March 30, 2011; Johannesburg: First National Bank and property consultants Rode and Associates today launched a report on the country’s property market that shows a gradual return of cautious optimism in the office and industrial sectors of the property market. The latest Rode’s Report on the SA Property Market states that capitalization rates strengthened (i.e. declined) marginally in the fourth quarter of 2010.
Despite still drifting lower, industrial rentals in the major conurbations managed to end 2010 on a better note.
No help for the ailing house market can, for now, be expected from lower interest rates.
According to the latest Rode’s Report on the SA Property Market (quarter 2010:4); office rentals were able to muster some growth, even against the headwinds of a slowing economy.
Disappointing, although not entirely unexpected, was the waning in overall economic growth in the third quarter of 2010.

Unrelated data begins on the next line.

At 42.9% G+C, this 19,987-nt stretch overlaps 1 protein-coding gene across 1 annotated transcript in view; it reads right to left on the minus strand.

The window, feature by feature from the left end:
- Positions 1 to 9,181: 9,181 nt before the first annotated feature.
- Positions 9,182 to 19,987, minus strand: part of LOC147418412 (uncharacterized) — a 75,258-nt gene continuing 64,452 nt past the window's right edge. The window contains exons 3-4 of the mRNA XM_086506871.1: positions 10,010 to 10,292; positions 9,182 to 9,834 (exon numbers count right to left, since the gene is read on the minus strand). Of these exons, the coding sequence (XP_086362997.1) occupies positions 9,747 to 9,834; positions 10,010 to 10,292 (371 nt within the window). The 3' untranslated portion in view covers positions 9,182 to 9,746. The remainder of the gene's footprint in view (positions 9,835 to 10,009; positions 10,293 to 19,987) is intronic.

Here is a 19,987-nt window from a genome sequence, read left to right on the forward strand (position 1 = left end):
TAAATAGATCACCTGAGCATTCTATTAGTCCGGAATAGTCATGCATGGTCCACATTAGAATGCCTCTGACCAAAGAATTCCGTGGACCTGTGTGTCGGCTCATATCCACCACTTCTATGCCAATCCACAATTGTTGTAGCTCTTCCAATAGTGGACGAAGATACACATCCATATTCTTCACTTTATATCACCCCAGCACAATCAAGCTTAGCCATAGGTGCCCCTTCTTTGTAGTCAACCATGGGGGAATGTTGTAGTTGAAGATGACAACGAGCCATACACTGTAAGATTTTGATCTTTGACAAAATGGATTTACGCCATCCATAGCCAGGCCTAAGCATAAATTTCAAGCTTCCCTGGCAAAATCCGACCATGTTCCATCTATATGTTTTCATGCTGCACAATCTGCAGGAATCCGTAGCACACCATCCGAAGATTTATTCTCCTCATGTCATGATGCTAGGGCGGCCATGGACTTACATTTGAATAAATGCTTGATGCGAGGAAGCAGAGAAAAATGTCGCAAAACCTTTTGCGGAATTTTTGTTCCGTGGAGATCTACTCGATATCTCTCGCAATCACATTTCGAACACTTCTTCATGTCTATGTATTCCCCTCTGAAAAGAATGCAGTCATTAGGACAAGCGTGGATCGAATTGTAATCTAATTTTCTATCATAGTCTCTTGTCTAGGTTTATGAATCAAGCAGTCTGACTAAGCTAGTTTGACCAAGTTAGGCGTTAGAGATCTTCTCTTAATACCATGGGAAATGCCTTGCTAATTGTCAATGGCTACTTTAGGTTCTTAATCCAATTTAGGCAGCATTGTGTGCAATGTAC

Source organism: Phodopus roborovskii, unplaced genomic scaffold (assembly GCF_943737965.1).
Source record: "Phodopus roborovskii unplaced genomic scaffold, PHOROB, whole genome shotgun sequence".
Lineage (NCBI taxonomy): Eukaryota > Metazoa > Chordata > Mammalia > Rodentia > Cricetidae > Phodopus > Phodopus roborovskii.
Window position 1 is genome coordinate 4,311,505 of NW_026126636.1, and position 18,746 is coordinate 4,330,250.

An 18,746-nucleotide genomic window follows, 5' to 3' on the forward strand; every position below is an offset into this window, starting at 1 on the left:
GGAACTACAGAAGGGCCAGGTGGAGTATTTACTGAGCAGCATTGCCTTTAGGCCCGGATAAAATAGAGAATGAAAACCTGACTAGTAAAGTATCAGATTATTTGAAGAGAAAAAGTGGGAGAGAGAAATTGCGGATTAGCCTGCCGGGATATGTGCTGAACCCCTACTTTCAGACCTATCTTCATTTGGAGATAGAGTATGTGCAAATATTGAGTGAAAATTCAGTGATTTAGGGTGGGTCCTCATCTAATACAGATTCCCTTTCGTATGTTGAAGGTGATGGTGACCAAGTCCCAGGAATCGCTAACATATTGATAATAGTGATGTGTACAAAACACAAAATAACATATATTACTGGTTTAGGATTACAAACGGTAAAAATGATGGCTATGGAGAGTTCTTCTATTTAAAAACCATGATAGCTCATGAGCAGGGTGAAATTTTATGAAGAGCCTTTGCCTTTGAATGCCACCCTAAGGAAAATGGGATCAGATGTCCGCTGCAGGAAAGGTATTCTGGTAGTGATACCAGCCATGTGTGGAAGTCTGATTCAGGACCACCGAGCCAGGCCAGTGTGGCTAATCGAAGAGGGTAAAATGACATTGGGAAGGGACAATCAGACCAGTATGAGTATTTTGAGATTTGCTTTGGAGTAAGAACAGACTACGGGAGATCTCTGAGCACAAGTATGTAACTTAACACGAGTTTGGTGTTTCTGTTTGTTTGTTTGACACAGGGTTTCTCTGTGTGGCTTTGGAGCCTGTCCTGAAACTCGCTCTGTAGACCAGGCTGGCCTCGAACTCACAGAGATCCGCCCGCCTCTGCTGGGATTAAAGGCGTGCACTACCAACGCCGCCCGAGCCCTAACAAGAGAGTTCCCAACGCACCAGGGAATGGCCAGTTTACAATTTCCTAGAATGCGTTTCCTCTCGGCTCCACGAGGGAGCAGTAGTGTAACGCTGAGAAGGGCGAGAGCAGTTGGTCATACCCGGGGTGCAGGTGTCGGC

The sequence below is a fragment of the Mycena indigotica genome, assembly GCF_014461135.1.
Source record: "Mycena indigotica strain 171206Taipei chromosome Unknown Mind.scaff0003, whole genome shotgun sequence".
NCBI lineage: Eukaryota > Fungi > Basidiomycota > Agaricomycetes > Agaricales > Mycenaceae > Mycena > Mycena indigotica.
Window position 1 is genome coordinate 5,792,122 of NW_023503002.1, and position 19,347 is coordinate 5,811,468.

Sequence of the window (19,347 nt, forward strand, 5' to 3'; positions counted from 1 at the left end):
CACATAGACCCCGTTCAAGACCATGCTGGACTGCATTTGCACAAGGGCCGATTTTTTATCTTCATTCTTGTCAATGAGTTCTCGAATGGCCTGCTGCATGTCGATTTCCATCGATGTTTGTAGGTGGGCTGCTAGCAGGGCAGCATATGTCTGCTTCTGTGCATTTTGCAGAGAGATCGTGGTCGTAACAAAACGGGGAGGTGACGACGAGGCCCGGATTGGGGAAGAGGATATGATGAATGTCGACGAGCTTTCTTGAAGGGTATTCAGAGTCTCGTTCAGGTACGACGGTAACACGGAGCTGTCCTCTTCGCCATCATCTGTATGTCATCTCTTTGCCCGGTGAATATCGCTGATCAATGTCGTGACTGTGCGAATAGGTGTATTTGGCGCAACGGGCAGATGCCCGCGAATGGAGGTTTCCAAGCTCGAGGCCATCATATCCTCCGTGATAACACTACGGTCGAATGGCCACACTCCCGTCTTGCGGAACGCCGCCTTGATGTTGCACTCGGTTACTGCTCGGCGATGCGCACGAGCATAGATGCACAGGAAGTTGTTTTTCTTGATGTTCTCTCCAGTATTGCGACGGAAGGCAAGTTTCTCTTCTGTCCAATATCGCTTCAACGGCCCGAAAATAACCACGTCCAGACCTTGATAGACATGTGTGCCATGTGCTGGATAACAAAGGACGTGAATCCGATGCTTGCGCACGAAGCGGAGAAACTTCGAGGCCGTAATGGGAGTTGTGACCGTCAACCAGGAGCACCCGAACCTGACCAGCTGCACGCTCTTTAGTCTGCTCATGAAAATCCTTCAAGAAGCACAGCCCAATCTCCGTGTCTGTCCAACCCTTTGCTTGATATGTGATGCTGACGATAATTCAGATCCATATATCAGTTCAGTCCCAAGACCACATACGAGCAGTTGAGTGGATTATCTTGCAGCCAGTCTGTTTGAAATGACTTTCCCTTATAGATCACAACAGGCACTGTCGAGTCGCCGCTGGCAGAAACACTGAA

It is easy to understand why building activity tends to track house prices. It has to do with demand and supply, and the profit margin of developers. Economists call it the price mechanism. In a free market, a deficit of supply relative to demand results in price increases, which pushes up the potential profit margin of developers, which triggers new supply, courtesy self-interested developers.
The latest Rode’s Report on the SA Property Market reveals that the upward march of office vacancies is seemingly losing momentum. This, says editor John Lottering, holds out hope for office landlords that market rentals will soon stabilise.
Great news for the Port Elizabeth industrial property market has been the resurgence, from the ashes, of new-vehicle sales.
After showing the strains of weak economic activity for a number of quarters, office vacancies in both the decentralized and CBD markets are seemingly levelling off.
A look at industrial vacancy trends shows that there is, as yet, no need for industrial property investors to panic and make friends with their bankers.